When Design Patterns Are Evil
Have you ever been on a project in which all of your team members have just gone through an intense week of design pattern training? It's painful, as the project ends up becoming some type of sadistic competition where every line of code must be implementing a pattern out of the Gang of Four (GoF) book."Hey, this needs to be redesigned a fly-weight" or "Hey, this needs to be re-done as a bridge." The next thing you know, a simple application is needlessly polluted with superfluous code that does little more than demonstrate the author's ability to implement a 'chain of responsibility' or a 'composite bridge.'
By submitting your personal information, you agree that TechTarget and its partners may contact you regarding relevant content, products and special offers.
Whenever I see a team getting a little overly ambitious with the content of the GoF book, I always like to send out an e-mail, or update the project Wiki, and point the team to Paul Wheaton's article entitled "Evil Design Patterns." The article is short, the article is concise, and even more to my liking, it's a little bit snide. But it also contains some pertinent advice.
"Patterns started off as generally recognized solutions for common problems." The article says. "But now they've been around for a while and we have experienced applications being made ten times more complicated than they need to be because people try to cram in all they patterns that they have read about."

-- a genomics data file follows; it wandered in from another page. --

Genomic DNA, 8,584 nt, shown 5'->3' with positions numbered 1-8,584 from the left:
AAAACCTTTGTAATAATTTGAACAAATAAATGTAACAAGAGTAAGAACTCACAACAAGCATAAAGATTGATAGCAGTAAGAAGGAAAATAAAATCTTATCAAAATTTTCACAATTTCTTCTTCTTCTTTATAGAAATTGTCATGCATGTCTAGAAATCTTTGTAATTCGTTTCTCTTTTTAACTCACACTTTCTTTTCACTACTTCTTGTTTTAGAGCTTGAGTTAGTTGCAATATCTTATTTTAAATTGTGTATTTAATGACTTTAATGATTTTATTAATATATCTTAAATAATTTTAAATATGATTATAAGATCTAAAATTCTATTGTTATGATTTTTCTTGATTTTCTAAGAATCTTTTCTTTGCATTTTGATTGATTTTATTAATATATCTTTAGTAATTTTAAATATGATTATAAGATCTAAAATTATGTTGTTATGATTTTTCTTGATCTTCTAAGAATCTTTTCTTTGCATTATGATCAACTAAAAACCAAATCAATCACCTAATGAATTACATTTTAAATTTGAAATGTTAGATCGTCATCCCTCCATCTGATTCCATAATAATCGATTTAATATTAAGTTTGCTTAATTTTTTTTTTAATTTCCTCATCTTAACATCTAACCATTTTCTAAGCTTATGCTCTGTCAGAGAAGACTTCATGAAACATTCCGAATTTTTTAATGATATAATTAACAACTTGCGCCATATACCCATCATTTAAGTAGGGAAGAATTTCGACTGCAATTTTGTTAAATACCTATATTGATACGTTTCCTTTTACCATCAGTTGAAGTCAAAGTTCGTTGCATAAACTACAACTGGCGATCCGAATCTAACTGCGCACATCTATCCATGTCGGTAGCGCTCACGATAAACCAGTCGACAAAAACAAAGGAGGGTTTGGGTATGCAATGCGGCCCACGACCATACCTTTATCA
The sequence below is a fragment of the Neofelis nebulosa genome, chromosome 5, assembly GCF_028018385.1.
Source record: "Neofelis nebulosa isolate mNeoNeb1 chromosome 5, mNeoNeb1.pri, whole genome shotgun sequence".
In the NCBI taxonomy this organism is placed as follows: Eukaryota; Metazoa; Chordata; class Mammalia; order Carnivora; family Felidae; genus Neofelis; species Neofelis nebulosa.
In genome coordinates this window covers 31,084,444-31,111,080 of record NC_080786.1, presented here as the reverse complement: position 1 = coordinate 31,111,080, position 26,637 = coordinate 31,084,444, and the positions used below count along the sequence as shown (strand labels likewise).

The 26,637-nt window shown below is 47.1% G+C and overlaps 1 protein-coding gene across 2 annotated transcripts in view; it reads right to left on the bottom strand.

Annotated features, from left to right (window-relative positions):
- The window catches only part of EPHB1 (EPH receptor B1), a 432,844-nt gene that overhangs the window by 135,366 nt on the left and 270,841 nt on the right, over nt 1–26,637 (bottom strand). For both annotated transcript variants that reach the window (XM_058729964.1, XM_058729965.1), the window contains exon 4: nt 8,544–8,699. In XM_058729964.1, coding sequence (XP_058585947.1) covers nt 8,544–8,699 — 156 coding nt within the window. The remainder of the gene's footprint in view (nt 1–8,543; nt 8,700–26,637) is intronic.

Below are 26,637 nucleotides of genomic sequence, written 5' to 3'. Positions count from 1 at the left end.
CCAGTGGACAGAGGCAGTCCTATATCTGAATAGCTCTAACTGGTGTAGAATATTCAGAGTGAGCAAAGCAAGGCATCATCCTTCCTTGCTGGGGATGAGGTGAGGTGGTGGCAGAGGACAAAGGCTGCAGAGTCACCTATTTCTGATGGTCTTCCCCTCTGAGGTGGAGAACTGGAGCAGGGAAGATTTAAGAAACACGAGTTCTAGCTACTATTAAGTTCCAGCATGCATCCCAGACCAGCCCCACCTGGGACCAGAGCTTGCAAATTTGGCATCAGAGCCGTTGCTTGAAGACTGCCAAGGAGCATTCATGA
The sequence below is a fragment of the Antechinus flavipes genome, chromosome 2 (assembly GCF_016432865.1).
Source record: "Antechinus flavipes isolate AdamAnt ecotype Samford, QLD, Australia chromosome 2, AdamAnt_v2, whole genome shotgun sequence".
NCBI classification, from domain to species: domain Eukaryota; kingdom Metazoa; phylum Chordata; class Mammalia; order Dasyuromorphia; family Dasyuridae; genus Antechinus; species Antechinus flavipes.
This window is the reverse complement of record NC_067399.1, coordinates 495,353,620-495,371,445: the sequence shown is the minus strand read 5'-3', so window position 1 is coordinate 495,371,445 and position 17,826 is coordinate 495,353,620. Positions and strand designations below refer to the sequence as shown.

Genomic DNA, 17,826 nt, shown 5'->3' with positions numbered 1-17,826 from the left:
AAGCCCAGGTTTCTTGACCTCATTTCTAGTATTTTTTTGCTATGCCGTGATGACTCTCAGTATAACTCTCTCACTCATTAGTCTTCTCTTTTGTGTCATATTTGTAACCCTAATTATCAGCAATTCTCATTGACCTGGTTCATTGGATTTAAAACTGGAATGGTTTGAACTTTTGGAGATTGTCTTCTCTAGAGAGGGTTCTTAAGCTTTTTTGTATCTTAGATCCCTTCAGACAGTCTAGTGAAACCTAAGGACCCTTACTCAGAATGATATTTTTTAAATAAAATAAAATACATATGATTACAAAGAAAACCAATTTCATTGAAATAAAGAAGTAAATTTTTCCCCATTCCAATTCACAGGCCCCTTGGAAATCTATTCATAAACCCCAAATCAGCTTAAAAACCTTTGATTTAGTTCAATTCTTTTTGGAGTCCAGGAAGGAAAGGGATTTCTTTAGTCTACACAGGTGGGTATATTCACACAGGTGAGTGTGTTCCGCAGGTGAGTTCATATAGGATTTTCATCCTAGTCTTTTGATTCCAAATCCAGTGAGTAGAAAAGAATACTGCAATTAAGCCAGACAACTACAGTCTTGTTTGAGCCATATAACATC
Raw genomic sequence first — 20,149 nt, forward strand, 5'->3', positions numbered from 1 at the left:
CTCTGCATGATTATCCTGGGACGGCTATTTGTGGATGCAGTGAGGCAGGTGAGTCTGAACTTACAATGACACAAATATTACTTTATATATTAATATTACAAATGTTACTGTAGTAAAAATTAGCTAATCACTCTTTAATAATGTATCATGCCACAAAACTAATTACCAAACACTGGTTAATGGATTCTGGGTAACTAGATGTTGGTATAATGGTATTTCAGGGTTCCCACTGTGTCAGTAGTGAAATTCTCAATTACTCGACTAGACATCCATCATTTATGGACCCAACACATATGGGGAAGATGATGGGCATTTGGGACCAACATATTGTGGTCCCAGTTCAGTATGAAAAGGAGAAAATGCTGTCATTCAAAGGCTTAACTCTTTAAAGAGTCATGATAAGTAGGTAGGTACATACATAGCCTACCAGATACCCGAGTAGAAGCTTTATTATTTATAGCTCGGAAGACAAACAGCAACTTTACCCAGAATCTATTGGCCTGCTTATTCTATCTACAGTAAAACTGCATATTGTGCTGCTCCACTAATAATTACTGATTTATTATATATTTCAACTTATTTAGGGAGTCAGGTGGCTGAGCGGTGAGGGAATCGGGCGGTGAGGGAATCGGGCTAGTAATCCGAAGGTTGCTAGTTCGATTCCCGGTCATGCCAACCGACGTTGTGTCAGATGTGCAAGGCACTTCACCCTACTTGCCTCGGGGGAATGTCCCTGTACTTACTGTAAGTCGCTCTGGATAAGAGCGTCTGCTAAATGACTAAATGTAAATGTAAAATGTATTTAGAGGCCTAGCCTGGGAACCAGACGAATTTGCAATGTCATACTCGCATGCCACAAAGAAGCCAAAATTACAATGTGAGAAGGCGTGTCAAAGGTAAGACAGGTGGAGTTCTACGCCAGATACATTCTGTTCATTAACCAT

I got a chance to talk to Paul about the four year old article the other day, and while the article was written a while ago, Paul still thinks the message is pertinent. "I wrote this as a way of protesting. I wrote this because I really believed that patterns were going into a messed up space. Patterns are important. But keeping things simple is important as well." And this pretty much reiterates the article's assertion that "any pattern being used in an application could/should(/must!) be trumped by 'the simplest thing that could possibly work.'"
I mentioned to Paul that the article had been reprinted in the back of the Head First Design Patterns book, indicating that his views obviously reflect a shared sentiment, even by avid proponents of using patterns.
"Yeah, when they (Eric T Freeman, Elisabeth Robson, Bert Bates, Kathy Sierra) started writing Head First Design Patterns, which we were incubating on JavaRanch, I sent this to them and said 'this has to be at the beginning of the book.' When the book finally came out, it was at the very end."
Paul sounded a little dejected about the fact that his blowhard rant against Design Patterns wasn't turned into the forward. I do agree with the book's authors however, as starting off a book on Design Patterns by telling the reader how disastrous it can be to use them, probably isn't the type of motivation people need when learning what can be a bit of a dry subject.
So, what is the big value we get from using design patterns nowadays? "I now think that the primary purpose of patterns is to expand our vocabulary. I can say 'singleton' and we all know what that means. I can say 'front controller' and we all know what it means."
Anyway, the point is not to completely disparage "Design Patterns." Our most popular frameworks and specifications, be it Spring, Hibernate or GWT, are filled with them. The point is that there needs to be balance; and if the design pattern zealots on your team start getting a little bit out of control, don't be afraid to send them the link.
Paul Wheaton is the miserable-evil-tyrant owner of JavaRanch. He's also a little obsessed with permaculture, although, on the good side, his obsession has translated into some good advice on organic lawn care.